Degree Name

Doctor of Creative Arts (PhD)


School of Music and Drama - Faculty of Creative Arts


During the last century, there have been many international theatrical exchanges which provided theatre practitioners with a wide range of opportunities to adapt and borrow elements or techniques from one theatre culture to apply to another. However, the question remains, whether this process is a collaboration in which 'foreign' elements equally exist with the original tradition, creating a new form or are they assimilated into the tradition and absorbed by it? Do 'foreign' elements remain foreign, used within familiar structures? In this thesis I map out a conceptual framework for analysing a number of related practices in adapting and borrowing techniques from various theatre forms to integrate into one's own form. I define this process as a concept of theatre internationalisation. This study of theatre internationalisation explores the experiences and practices of theatricals from Vietnam, together with a wide variety of other theatre cultures, in order to develop my own approach to practising the concept of internationalisation in theatre. Through analysing theatre works of international and Vietnamese directors and theoreticians I search for my own creative practice as a Vietnamese theatre director. It is hoped that this study will not only provide Vietnamese theatre practitioners, particularly the younger generation, with a key to finding the potential to strengthen their own theatre culture, but will also serve to foreground the diversity of theatrical practice in contemporary cultures.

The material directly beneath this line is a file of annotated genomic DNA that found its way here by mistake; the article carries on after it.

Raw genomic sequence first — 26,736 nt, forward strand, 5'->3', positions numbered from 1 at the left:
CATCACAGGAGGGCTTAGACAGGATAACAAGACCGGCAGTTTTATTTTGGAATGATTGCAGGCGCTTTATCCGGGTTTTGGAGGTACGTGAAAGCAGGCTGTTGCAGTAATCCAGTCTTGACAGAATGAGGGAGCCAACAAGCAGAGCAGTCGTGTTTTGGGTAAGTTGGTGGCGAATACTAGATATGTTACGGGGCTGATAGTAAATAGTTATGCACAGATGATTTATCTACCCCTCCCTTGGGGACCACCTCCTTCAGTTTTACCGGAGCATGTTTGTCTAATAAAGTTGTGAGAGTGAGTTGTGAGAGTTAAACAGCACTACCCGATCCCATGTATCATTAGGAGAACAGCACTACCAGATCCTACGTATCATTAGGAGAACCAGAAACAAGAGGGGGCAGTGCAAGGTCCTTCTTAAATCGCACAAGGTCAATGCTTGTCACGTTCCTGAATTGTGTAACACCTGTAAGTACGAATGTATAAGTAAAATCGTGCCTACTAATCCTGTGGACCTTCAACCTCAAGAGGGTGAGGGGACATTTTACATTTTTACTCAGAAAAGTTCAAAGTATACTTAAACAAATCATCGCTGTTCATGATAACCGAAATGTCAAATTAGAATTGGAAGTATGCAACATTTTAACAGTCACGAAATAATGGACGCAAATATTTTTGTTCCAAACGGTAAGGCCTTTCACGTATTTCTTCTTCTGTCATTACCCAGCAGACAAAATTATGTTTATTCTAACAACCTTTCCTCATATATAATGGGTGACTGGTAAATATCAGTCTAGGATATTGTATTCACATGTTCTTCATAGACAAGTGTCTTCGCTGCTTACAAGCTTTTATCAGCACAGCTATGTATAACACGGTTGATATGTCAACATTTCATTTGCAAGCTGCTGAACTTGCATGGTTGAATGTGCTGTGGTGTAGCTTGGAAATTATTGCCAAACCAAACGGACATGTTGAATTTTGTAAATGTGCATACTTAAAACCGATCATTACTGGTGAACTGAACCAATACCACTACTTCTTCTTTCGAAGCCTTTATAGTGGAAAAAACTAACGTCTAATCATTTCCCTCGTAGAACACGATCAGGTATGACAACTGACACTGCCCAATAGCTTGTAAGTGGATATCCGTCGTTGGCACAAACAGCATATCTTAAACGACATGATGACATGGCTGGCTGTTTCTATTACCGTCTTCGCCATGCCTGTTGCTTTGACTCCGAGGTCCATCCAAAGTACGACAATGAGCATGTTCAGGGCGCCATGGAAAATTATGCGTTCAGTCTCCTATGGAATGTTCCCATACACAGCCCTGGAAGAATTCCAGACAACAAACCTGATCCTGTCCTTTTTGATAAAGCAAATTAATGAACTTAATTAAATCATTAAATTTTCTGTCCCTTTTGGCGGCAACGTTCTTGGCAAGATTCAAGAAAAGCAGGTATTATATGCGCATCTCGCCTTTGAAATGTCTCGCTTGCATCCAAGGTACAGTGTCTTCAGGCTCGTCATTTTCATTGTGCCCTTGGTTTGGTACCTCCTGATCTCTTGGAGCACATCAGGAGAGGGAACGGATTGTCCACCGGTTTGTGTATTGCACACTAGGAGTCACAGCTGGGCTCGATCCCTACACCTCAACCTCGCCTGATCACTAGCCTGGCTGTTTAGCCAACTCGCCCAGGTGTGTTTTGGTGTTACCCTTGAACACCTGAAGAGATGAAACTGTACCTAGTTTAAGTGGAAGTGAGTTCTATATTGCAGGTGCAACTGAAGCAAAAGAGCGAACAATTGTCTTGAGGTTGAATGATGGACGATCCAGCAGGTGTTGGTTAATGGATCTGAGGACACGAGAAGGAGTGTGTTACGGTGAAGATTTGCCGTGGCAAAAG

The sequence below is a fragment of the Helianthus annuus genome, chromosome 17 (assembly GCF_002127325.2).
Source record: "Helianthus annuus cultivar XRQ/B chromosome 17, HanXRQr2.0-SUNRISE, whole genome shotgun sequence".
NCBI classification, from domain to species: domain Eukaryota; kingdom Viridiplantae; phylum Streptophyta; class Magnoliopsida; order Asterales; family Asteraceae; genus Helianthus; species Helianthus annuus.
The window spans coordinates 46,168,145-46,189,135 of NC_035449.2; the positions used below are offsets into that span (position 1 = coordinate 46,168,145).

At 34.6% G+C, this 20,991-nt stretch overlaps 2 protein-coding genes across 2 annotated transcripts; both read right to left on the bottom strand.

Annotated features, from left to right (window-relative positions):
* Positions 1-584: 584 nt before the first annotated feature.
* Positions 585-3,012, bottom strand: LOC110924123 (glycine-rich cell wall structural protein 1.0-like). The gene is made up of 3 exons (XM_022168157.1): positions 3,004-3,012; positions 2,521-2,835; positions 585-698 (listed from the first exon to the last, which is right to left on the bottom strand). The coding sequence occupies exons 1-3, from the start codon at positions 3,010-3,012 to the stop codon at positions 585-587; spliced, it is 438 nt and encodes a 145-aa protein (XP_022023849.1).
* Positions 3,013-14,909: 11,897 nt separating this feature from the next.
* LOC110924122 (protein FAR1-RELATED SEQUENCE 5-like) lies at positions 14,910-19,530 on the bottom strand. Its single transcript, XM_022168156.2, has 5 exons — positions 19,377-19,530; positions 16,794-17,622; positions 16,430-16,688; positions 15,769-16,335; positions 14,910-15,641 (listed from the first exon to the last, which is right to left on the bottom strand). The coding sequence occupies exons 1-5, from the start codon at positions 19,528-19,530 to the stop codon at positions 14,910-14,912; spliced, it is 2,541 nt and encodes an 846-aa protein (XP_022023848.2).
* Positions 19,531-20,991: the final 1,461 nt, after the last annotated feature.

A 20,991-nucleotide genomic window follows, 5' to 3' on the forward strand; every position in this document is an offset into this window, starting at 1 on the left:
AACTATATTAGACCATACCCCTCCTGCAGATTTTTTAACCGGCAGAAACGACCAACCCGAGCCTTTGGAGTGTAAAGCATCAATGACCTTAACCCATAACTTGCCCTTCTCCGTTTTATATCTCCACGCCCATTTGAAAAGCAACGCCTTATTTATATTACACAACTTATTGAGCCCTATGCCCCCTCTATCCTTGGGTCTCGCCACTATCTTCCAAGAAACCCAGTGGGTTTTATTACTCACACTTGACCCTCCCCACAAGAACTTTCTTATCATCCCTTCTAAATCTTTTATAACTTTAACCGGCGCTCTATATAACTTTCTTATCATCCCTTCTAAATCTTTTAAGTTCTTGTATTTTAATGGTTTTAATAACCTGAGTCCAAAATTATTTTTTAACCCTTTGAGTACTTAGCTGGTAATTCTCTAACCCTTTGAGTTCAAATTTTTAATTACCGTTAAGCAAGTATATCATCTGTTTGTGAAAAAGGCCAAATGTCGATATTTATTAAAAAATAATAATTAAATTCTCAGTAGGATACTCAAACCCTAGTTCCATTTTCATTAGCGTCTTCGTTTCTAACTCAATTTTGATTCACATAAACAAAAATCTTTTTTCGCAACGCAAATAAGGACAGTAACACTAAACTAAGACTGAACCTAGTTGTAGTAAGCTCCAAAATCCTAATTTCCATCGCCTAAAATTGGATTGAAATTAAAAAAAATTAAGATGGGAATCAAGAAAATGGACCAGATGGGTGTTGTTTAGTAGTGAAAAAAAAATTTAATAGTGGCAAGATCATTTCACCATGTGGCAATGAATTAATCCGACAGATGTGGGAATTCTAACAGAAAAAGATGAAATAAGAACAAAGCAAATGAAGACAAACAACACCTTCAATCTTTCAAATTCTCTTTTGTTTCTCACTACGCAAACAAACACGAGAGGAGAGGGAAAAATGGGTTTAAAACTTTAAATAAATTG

02Whole.pdf (691 kB)



Unless otherwise indicated, the views expressed in this thesis are those of the author and do not necessarily represent the views of the University of Wollongong.